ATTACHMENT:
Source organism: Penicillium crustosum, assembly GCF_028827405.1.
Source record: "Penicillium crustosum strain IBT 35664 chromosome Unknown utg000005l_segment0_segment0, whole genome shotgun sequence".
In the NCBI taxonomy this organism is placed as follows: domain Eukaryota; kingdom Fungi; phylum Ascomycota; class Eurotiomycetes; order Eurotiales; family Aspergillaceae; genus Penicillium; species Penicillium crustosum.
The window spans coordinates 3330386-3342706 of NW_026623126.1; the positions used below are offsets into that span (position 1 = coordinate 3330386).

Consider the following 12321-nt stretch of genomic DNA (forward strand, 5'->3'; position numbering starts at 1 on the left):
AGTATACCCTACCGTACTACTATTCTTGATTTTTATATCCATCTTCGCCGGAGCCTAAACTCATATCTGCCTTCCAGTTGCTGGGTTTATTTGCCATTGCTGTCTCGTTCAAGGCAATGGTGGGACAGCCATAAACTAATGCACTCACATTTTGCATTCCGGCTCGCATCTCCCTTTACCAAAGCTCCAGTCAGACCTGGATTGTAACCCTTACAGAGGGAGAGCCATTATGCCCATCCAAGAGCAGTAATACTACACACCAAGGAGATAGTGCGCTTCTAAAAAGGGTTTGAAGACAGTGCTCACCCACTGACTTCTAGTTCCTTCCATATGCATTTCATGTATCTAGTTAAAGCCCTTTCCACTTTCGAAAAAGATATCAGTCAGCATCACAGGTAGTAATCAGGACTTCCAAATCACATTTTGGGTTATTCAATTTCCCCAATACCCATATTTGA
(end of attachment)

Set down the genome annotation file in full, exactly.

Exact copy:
Source organism: Penicillium crustosum, assembly GCF_028827405.1.
Source record: "Penicillium crustosum strain IBT 35664 chromosome Unknown utg000005l_segment0_segment0, whole genome shotgun sequence".
In the NCBI taxonomy this organism is placed as follows: domain Eukaryota; kingdom Fungi; phylum Ascomycota; class Eurotiomycetes; order Eurotiales; family Aspergillaceae; genus Penicillium; species Penicillium crustosum.
The window spans coordinates 3330386-3342706 of NW_026623126.1; the positions used below are offsets into that span (position 1 = coordinate 3330386).

Consider the following 12321-nt stretch of genomic DNA (forward strand, 5'->3'; position numbering starts at 1 on the left):
AGTATACCCTACCGTACTACTATTCTTGATTTTTATATCCATCTTCGCCGGAGCCTAAACTCATATCTGCCTTCCAGTTGCTGGGTTTATTTGCCATTGCTGTCTCGTTCAAGGCAATGGTGGGACAGCCATAAACTAATGCACTCACATTTTGCATTCCGGCTCGCATCTCCCTTTACCAAAGCTCCAGTCAGACCTGGATTGTAACCCTTACAGAGGGAGAGCCATTATGCCCATCCAAGAGCAGTAATACTACACACCAAGGAGATAGTGCGCTTCTAAAAAGGGTTTGAAGACAGTGCTCACCCACTGACTTCTAGTTCCTTCCATATGCATTTCATGTATCTAGTTAAAGCCCTTTCCACTTTCGAAAAAGATATCAGTCAGCATCACAGGTAGTAATCAGGACTTCCAAATCACATTTTGGGTTATTCAATTTCCCCAATACCCATATTTGA